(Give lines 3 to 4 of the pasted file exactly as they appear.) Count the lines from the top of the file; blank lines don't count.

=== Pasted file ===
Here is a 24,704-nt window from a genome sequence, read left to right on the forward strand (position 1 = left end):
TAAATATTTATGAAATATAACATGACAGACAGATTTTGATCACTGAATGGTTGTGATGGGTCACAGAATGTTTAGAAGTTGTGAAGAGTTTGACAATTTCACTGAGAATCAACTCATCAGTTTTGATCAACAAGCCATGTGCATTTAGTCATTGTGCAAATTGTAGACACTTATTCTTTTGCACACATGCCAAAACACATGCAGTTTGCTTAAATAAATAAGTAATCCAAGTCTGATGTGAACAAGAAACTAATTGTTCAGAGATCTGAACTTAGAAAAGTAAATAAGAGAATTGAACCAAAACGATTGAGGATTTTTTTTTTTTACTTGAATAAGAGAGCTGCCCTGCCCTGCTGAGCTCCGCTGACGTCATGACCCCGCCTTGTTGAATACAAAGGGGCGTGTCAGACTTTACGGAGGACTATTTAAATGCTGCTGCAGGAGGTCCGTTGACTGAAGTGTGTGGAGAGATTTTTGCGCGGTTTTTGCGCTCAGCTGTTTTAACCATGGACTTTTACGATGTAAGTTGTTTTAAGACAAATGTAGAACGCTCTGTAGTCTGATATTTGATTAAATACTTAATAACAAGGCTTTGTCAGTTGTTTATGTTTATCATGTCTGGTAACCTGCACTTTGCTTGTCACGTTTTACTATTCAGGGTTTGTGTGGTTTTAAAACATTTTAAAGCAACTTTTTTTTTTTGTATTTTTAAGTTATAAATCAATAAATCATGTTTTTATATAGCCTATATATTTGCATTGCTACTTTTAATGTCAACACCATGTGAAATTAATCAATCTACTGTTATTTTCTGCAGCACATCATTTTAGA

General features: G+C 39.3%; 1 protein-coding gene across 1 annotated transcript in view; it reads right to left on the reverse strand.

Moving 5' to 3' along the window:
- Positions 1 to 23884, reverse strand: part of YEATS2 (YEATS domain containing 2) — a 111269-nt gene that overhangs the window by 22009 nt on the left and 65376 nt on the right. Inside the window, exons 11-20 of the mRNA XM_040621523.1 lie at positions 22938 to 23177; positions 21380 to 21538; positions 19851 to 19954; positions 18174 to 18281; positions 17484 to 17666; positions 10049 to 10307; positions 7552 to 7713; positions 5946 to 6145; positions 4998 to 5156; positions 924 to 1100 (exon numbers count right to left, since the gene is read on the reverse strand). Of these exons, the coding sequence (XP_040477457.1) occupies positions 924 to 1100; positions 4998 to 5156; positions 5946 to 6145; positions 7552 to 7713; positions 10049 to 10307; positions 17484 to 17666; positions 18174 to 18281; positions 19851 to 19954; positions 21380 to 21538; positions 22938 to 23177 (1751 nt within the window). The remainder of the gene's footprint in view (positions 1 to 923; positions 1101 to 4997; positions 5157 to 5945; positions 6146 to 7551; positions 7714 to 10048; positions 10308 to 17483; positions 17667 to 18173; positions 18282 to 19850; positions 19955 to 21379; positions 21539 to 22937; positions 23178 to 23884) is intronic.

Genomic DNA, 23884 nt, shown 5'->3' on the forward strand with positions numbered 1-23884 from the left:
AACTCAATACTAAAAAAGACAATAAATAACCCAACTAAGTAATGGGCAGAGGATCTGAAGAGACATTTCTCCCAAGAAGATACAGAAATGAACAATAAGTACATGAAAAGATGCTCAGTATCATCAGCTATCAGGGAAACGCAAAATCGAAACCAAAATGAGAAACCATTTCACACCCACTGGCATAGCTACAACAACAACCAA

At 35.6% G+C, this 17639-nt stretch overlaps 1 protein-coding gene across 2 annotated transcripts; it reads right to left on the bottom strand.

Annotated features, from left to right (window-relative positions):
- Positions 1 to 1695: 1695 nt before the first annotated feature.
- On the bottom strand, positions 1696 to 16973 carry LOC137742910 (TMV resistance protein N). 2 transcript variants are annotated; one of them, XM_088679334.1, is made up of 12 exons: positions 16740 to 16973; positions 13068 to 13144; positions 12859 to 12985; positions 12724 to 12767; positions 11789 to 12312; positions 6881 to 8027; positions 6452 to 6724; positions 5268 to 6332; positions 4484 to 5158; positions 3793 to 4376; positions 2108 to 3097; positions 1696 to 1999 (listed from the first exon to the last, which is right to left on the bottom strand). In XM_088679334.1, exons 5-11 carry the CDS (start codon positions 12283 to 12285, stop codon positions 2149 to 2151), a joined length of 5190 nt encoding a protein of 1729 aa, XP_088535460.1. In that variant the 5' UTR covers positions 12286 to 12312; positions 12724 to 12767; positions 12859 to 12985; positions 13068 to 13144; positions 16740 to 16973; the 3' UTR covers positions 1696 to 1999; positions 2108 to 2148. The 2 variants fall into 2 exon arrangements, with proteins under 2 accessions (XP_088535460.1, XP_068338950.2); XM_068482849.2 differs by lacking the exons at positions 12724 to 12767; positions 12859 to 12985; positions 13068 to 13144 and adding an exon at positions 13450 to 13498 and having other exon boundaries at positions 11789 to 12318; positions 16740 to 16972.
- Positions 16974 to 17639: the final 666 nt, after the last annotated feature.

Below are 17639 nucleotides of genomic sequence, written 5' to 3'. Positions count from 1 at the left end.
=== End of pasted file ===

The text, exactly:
General features: G+C 39.3%; 1 protein-coding gene across 1 annotated transcript in view; it reads right to left on the reverse strand.

Moving 5' to 3' along the window: